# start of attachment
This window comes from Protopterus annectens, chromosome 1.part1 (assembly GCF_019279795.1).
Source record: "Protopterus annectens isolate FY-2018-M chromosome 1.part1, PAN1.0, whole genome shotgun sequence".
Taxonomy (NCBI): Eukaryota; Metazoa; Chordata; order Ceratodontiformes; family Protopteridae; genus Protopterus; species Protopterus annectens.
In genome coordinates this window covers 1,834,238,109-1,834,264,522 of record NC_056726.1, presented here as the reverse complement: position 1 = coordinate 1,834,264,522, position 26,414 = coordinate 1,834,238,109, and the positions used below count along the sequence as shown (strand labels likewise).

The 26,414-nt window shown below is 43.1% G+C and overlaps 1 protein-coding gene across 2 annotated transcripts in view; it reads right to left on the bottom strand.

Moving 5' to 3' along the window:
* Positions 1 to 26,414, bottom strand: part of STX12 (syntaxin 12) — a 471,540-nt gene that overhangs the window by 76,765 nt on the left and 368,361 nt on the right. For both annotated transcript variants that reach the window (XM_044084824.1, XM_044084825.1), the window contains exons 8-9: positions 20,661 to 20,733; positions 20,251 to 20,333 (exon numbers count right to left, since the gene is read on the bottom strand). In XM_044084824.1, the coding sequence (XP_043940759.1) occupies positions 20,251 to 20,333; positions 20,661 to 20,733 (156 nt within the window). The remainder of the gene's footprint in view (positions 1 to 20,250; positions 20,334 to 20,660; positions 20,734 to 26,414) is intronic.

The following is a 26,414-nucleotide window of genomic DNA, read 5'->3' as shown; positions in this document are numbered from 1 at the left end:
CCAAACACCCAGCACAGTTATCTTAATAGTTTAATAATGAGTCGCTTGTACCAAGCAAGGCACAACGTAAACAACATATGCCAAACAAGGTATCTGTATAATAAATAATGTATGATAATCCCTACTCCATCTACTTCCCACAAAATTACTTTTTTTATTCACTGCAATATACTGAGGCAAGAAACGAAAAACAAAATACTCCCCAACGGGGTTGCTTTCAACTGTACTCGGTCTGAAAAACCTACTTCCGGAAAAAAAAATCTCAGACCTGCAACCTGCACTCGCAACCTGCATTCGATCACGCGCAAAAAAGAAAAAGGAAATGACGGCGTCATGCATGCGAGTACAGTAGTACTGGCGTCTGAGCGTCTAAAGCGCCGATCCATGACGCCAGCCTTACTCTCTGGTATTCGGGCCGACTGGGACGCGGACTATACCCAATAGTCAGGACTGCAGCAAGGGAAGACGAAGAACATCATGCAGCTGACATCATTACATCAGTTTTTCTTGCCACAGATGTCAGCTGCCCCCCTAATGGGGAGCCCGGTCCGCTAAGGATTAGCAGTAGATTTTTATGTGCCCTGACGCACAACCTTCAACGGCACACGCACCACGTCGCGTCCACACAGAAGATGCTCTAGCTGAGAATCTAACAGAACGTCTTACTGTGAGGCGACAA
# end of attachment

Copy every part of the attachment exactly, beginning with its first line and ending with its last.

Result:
This window comes from Protopterus annectens, chromosome 1.part1 (assembly GCF_019279795.1).
Source record: "Protopterus annectens isolate FY-2018-M chromosome 1.part1, PAN1.0, whole genome shotgun sequence".
Taxonomy (NCBI): Eukaryota; Metazoa; Chordata; order Ceratodontiformes; family Protopteridae; genus Protopterus; species Protopterus annectens.
In genome coordinates this window covers 1,834,238,109-1,834,264,522 of record NC_056726.1, presented here as the reverse complement: position 1 = coordinate 1,834,264,522, position 26,414 = coordinate 1,834,238,109, and the positions used below count along the sequence as shown (strand labels likewise).

The 26,414-nt window shown below is 43.1% G+C and overlaps 1 protein-coding gene across 2 annotated transcripts in view; it reads right to left on the bottom strand.

Moving 5' to 3' along the window:
* Positions 1 to 26,414, bottom strand: part of STX12 (syntaxin 12) — a 471,540-nt gene that overhangs the window by 76,765 nt on the left and 368,361 nt on the right. For both annotated transcript variants that reach the window (XM_044084824.1, XM_044084825.1), the window contains exons 8-9: positions 20,661 to 20,733; positions 20,251 to 20,333 (exon numbers count right to left, since the gene is read on the bottom strand). In XM_044084824.1, the coding sequence (XP_043940759.1) occupies positions 20,251 to 20,333; positions 20,661 to 20,733 (156 nt within the window). The remainder of the gene's footprint in view (positions 1 to 20,250; positions 20,334 to 20,660; positions 20,734 to 26,414) is intronic.

The following is a 26,414-nucleotide window of genomic DNA, read 5'->3' as shown; positions in this document are numbered from 1 at the left end:
CCAAACACCCAGCACAGTTATCTTAATAGTTTAATAATGAGTCGCTTGTACCAAGCAAGGCACAACGTAAACAACATATGCCAAACAAGGTATCTGTATAATAAATAATGTATGATAATCCCTACTCCATCTACTTCCCACAAAATTACTTTTTTTATTCACTGCAATATACTGAGGCAAGAAACGAAAAACAAAATACTCCCCAACGGGGTTGCTTTCAACTGTACTCGGTCTGAAAAACCTACTTCCGGAAAAAAAAATCTCAGACCTGCAACCTGCACTCGCAACCTGCATTCGATCACGCGCAAAAAAGAAAAAGGAAATGACGGCGTCATGCATGCGAGTACAGTAGTACTGGCGTCTGAGCGTCTAAAGCGCCGATCCATGACGCCAGCCTTACTCTCTGGTATTCGGGCCGACTGGGACGCGGACTATACCCAATAGTCAGGACTGCAGCAAGGGAAGACGAAGAACATCATGCAGCTGACATCATTACATCAGTTTTTCTTGCCACAGATGTCAGCTGCCCCCCTAATGGGGAGCCCGGTCCGCTAAGGATTAGCAGTAGATTTTTATGTGCCCTGACGCACAACCTTCAACGGCACACGCACCACGTCGCGTCCACACAGAAGATGCTCTAGCTGAGAATCTAACAGAACGTCTTACTGTGAGGCGACAA